Entertaining Mr Sloane | State Theatre Company of South AustraliaPhotos - Shane Reid

Joe Orton’s
1964 play Entertaining Mr. Sloane is a lot tamer than the State Theatre Company’s advertising would have you believe. Particularly the tag line, “In the 60s, apartments weren’t the only thing for rent,” and those postcards which spell it out even more explicitly: “Insert finger here to see how rent was paid in the sixties.” Known for his black comedies that caused scandal when they premiered, in 2010 the most curious thing about Orton’s text is that it once appeared sexually shocking at all.

That’s not to say none of the themes played out in the play are shocking. If someone was to come out of the play thinking it was a lighthearted romp I think I would be rather worried. Mr. Sloane (Renato Fabretti) is looking for a room to stay in, and he finds it in the house of Kath (Jacki Weaver) and her “Dadda”, Kemp (Dennis Olsen). There, Sloane quickly plays Kath and her brother, Ed (Sean Taylor), who fight each other over his possession, while he also torments the elderly and frail Kemp, who recognises Sloane as the man who murdered his boss.

It is on the audience’s second visit to the family six months later in act two where the play really comes into its own, and the darkness of the comedy is completed. After Sloane murders Kemp, it is almost all Kath and Ed can do to figure out how they can each keep Sloane, and Orton’s text, delivered by a wonderful cast under Adam Cook’s direction is very funny.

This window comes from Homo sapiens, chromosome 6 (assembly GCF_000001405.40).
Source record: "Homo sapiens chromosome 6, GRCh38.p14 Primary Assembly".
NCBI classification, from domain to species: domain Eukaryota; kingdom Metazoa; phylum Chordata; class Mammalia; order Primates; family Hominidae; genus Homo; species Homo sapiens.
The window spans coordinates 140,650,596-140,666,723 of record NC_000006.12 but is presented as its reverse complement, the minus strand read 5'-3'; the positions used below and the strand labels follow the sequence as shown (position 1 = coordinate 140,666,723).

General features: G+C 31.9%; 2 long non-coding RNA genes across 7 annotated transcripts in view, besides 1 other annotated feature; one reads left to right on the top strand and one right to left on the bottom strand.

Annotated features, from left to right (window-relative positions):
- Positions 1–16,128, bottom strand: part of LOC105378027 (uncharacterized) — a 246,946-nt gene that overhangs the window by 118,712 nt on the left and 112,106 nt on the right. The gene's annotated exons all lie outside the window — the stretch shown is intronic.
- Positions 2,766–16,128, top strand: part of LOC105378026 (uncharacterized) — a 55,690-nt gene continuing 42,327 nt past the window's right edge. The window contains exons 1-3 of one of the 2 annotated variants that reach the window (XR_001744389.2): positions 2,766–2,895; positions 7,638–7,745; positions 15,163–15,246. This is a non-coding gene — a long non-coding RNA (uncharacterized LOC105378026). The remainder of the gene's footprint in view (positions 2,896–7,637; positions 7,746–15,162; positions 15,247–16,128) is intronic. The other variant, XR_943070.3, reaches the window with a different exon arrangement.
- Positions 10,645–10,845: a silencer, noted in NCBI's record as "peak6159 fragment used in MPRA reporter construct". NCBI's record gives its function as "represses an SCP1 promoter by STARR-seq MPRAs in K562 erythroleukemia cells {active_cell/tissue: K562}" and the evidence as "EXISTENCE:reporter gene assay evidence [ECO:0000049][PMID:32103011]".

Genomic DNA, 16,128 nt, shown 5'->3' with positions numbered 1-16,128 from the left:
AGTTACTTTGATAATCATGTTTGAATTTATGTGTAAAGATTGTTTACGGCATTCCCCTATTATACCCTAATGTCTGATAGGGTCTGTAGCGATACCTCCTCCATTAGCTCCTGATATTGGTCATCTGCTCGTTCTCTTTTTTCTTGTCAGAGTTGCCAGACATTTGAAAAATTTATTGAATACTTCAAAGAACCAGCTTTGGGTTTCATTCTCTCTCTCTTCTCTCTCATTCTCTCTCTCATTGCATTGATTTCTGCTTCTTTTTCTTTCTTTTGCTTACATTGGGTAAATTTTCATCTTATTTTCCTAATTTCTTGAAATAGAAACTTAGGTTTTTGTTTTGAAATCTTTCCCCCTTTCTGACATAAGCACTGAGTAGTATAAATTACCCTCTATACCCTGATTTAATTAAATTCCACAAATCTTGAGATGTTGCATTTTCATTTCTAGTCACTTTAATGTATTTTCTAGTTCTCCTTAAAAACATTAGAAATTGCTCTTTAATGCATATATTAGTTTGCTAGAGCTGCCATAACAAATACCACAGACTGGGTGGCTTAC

Entertaining Mr. Sloane is set in the lounge room of a house situated “in the midst of a rubbish dump”, beautifully illustrated by Victoria Lamb’s set design, extending the rubbish dump away from the thrust stage of a detailed and neglected living room and into the auditorium. More piles of rubbish extend behind the set as seen through the lounge window, giving the air that this room is almost encased within the dump.

The cast is brilliant, particularly Weaver as the lonely, dimwitted, and motherly Kath. While she has a slight tendency to deliver some lines straight to the house, Weaver developed a great character, physically, vocally, and most of all through that laugh!

It is a fine play presented naturalistically, yet in the 21st century, the themes and direction present a text that carries the slight air of a museum piece. There is nothing truly shocking or groundbreaking in the production, and while Orton’s themes may be dated, his dialogue is still sharp, and it is an enjoyable night out.

State Theatre Company of South Australia presents
Entertaining Mr Sloane
by Joe Orton

Director Adam Cook

Venue: Dunstan Playhouse, Adelaide Festival Centre
Dates: 2 – 25 July 2010
Tickets: from $25 (under 30), $40 (concession), $45 (adults)
Bookings: BASS on 131 246 | www.bass.net.au

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